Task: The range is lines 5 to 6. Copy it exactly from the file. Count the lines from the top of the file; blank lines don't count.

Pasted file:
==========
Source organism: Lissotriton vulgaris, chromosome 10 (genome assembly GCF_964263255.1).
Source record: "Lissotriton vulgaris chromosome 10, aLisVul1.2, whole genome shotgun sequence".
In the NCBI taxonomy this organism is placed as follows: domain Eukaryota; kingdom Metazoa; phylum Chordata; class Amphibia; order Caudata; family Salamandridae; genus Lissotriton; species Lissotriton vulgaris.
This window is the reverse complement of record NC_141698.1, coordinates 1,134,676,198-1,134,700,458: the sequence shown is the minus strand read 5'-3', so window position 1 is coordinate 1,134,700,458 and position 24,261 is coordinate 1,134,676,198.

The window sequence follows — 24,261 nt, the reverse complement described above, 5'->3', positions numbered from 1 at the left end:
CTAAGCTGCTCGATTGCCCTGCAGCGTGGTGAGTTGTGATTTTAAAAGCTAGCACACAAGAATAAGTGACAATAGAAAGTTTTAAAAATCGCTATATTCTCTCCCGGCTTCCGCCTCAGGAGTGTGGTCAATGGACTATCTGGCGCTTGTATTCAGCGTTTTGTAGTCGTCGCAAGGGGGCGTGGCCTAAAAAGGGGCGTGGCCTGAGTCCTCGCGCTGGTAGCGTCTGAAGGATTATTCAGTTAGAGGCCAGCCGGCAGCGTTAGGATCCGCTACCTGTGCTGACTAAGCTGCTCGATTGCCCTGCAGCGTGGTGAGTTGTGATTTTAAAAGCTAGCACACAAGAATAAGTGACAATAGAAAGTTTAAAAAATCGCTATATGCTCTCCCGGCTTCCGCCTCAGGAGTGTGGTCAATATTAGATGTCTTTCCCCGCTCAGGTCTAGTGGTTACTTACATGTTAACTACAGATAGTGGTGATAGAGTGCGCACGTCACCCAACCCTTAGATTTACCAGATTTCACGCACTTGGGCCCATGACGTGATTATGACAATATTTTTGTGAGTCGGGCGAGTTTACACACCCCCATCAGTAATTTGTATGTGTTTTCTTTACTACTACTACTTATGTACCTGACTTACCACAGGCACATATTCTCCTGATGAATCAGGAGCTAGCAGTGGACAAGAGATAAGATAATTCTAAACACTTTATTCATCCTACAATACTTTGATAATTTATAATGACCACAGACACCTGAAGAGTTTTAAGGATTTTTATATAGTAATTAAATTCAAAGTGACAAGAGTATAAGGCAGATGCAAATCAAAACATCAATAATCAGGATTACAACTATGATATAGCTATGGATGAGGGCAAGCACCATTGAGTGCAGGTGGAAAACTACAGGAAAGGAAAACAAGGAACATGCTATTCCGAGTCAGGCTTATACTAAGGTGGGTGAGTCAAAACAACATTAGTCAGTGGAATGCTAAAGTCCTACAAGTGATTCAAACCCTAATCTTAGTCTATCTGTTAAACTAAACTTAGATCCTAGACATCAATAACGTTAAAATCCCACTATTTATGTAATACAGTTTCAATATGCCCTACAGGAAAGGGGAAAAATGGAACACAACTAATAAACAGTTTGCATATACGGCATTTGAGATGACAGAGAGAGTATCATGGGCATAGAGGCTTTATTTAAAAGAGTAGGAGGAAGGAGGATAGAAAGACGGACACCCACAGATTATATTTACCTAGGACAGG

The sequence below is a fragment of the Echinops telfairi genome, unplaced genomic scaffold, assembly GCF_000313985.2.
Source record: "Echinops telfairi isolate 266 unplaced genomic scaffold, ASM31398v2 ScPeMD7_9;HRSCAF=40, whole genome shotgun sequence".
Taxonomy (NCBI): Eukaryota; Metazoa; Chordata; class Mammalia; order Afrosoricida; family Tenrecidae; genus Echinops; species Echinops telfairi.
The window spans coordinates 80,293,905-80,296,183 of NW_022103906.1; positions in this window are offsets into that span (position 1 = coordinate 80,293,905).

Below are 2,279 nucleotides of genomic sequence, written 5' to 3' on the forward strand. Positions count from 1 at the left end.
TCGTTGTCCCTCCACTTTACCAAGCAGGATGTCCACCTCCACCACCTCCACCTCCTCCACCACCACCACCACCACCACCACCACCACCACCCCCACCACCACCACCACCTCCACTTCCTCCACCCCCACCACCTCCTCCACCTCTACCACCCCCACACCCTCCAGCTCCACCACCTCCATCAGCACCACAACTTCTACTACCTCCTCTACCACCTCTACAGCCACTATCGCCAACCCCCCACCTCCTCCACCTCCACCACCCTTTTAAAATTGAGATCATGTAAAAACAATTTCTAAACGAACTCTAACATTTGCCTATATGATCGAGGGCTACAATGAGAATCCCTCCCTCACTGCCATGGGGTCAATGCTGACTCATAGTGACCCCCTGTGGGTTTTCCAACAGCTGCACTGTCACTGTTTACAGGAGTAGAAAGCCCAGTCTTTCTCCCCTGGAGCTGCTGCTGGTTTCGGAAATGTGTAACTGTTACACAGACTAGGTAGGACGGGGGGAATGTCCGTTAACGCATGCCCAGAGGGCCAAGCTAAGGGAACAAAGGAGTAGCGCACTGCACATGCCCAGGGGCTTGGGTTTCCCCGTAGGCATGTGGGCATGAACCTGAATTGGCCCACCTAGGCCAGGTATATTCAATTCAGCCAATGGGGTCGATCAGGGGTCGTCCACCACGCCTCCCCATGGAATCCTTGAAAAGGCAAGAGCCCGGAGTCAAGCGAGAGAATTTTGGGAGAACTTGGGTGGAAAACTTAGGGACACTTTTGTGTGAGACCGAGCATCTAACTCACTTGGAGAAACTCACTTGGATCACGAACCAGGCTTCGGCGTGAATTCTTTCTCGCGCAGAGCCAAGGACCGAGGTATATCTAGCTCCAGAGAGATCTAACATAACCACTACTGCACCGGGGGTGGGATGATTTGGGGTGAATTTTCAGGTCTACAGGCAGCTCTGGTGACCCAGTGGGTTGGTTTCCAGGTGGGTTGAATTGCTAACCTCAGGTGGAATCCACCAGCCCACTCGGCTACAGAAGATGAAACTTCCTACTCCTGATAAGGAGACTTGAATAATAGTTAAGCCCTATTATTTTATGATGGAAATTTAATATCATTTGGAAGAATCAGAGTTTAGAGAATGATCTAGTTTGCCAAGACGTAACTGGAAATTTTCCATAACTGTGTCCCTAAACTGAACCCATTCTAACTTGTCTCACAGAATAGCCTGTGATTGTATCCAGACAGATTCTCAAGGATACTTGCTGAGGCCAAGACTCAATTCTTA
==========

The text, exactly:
The window sequence follows — 24,261 nt, the reverse complement described above, 5'->3', positions numbered from 1 at the left end:
CTAAGCTGCTCGATTGCCCTGCAGCGTGGTGAGTTGTGATTTTAAAAGCTAGCACACAAGAATAAGTGACAATAGAAAGTTTTAAAAATCGCTATATTCTCTCCCGGCTTCCGCCTCAGGAGTGTGGTCAATGGACTATCTGGCGCTTGTATTCAGCGTTTTGTAGTCGTCGCAAGGGGGCGTGGCCTAAAAAGGGGCGTGGCCTGAGTCCTCGCGCTGGTAGCGTCTGAAGGATTATTCAGTTAGAGGCCAGCCGGCAGCGTTAGGATCCGCTACCTGTGCTGACTAAGCTGCTCGATTGCCCTGCAGCGTGGTGAGTTGTGATTTTAAAAGCTAGCACACAAGAATAAGTGACAATAGAAAGTTTAAAAAATCGCTATATGCTCTCCCGGCTTCCGCCTCAGGAGTGTGGTCAATATTAGATGTCTTTCCCCGCTCAGGTCTAGTGGTTACTTACATGTTAACTACAGATAGTGGTGATAGAGTGCGCACGTCACCCAACCCTTAGATTTACCAGATTTCACGCACTTGGGCCCATGACGTGATTATGACAATATTTTTGTGAGTCGGGCGAGTTTACACACCCCCATCAGTAATTTGTATGTGTTTTCTTTACTACTACTACTTATGTACCTGACTTACCACAGGCACATATTCTCCTGATGAATCAGGAGCTAGCAGTGGACAAGAGATAAGATAATTCTAAACACTTTATTCATCCTACAATACTTTGATAATTTATAATGACCACAGACACCTGAAGAGTTTTAAGGATTTTTATATAGTAATTAAATTCAAAGTGACAAGAGTATAAGGCAGATGCAAATCAAAACATCAATAATCAGGATTACAACTATGATATAGCTATGGATGAGGGCAAGCACCATTGAGTGCAGGTGGAAAACTACAGGAAAGGAAAACAAGGAACATGCTATTCCGAGTCAGGCTTATACTAAGGTGGGTGAGTCAAAACAACATTAGTCAGTGGAATGCTAAAGTCCTACAAGTGATTCAAACCCTAATCTTAGTCTATCTGTTAAACTAAACTTAGATCCTAGACATCAATAACGTTAAAATCCCACTATTTATGTAATACAGTTTCAATATGCCCTACAGGAAAGGGGAAAAATGGAACACAACTAATAAACAGTTTGCATATACGGCATTTGAGATGACAGAGAGAGTATCATGGGCATAGAGGCTTTATTTAAAAGAGTAGGAGGAAGGAGGATAGAAAGACGGACACCCACAGATTATATTTACCTAGGACAGG